Tuesday, February 23, 2010


I have been thinking about forgiveness a lot lately. Pastor Dave preached an incredible message this past weekend about it. Tiger Woods stood before the world and for about 13 minutes asked for forgiveness. Because Friday is my day off I was able to watch and listen to the TV announcers talk about what they thought would happen and should happen in Tiger's statement.

As I listened to people on a variety of stations, from ESPN to CNN to Fox News, I was surprised at how much they wanted to define repentance and forgiveness. It was as if they were chained up to the belief that Tiger was perfect and he really hurt them by his actions. They wanted him to say to them exactly what they wanted to hear.

As I listened, I began to ask myself, is saying, "I'm sorry" and genuinely meaning it no longer sufficient? Is the act of repentance no longer adequate in the eyes of today's society?

I realize that when someone asks for forgiveness, we have the power to grant it or not. I wonder if the pull of that power is greater than the act of releasing the person.

I listened to Tiger's speech. I thought it was good. I didn't think he owed me an apology, but I appreciated the act as a recognition of what he did was wrong. He does have influence over millions of people.

As I listened I heard the still, small voice of God remind me that I am a forgiven sinner. I am able to forgive because I have been forgiven of so much by my heavenly Father. I am a receiver of grace, more than I can even imagine.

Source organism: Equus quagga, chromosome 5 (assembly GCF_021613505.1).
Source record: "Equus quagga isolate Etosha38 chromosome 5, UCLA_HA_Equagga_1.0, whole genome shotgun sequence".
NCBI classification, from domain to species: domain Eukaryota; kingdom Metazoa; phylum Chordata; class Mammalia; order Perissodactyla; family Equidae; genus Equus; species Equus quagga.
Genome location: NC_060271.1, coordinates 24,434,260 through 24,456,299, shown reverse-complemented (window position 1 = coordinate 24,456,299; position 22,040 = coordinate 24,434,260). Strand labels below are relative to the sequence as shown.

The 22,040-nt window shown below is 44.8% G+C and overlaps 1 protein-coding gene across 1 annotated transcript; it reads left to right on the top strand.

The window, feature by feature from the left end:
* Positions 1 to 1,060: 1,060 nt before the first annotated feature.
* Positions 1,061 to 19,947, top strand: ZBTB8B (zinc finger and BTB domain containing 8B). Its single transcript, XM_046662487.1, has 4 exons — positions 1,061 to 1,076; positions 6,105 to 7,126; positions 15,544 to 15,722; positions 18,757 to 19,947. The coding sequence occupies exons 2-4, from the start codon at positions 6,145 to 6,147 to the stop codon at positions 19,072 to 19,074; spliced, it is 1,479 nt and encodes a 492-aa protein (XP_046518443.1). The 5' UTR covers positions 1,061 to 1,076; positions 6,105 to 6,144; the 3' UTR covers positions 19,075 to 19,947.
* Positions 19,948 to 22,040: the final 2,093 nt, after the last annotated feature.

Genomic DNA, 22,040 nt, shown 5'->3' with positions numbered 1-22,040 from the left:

Then later as the news casters of all of those stations re-capped the Tiger Woods' story, I began to hear something that totally blew me away. People started saying that he didn't do enough. He didn't show enough emotion. He didn't say the right words. He didn't apologize to all the different groups of people he needed to apologize to. It was at that moment I decided not to watch any more. I couldn't take it any more.

I know I am not perfect - far from it. I hope and pray that when I wrong someone and ask for forgiveness they will grant it. I hope and pray that when someone wrongs me and asks for forgiveness that I will grant it - no strings attached. And as Pastor Dave reminded us this past weekend, I hope and pray that I will give forgiveness before it is even asked of me because then I am truly free.

As I listened to the reporting of the Tiger Woods' story, I wonder, how many of them are truly free? Are you?